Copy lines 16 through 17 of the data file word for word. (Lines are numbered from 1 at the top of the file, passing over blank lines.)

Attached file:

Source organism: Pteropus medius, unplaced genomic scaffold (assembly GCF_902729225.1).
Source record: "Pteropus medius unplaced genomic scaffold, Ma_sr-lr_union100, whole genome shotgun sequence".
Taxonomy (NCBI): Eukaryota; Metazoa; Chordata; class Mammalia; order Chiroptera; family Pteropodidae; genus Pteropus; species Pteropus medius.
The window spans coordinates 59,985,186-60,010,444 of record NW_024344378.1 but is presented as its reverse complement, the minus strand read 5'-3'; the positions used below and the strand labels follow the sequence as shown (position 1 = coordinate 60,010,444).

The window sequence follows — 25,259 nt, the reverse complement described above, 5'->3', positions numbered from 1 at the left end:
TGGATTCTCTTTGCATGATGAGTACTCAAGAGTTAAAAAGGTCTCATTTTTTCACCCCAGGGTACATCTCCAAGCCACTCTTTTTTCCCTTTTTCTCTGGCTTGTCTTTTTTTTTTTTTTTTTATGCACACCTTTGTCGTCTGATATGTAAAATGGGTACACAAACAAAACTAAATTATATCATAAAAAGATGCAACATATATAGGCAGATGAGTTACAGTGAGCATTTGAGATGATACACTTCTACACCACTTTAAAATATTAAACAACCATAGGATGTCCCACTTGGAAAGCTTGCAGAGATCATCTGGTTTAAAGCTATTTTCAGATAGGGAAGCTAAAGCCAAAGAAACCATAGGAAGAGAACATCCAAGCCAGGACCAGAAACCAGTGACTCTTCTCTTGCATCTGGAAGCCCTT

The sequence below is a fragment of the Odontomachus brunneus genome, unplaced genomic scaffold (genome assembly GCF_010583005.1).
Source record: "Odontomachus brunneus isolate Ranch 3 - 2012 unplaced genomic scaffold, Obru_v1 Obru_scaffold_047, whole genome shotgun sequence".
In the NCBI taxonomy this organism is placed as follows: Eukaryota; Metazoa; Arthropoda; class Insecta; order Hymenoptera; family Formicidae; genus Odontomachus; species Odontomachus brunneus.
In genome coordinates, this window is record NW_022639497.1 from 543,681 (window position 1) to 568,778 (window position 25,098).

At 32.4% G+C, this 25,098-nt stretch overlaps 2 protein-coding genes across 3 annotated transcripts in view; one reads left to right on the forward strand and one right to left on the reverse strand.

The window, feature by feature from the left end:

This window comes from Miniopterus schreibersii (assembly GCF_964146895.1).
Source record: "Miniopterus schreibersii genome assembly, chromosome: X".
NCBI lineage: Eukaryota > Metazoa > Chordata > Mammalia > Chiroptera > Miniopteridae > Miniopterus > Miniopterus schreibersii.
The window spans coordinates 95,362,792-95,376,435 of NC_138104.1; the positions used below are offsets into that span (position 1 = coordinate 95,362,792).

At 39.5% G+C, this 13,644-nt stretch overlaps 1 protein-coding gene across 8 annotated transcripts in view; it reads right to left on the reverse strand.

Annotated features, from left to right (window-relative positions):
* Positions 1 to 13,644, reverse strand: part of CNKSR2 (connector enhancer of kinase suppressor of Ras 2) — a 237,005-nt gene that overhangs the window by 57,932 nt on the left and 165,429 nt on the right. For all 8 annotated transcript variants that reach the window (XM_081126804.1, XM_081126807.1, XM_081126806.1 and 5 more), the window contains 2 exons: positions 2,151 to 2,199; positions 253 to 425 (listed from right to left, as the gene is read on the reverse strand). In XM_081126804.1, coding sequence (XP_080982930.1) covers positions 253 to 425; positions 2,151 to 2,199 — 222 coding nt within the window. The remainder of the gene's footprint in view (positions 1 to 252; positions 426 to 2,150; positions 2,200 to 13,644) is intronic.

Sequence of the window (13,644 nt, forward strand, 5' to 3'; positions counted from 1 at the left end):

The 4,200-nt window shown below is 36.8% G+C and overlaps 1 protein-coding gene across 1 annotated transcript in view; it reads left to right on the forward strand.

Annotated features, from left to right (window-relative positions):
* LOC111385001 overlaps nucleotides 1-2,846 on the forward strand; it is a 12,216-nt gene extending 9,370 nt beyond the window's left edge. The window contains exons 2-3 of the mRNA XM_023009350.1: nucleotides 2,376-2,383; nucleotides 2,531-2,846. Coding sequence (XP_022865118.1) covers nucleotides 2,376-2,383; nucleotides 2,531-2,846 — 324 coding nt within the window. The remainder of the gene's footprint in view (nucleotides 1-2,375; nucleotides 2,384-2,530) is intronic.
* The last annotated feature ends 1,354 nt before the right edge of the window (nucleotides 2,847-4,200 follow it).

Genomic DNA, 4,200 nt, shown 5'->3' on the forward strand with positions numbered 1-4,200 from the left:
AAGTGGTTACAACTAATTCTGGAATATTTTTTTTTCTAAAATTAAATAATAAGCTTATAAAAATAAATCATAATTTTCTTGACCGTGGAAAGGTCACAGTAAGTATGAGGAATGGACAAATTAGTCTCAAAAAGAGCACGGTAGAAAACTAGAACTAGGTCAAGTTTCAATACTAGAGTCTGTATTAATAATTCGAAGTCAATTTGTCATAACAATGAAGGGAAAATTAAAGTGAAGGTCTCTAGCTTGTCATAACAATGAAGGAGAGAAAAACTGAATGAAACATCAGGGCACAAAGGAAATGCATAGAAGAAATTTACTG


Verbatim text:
The window spans coordinates 95,362,792-95,376,435 of NC_138104.1; the positions used below are offsets into that span (position 1 = coordinate 95,362,792).

At 39.5% G+C, this 13,644-nt stretch overlaps 1 protein-coding gene across 8 annotated transcripts in view; it reads right to left on the reverse strand.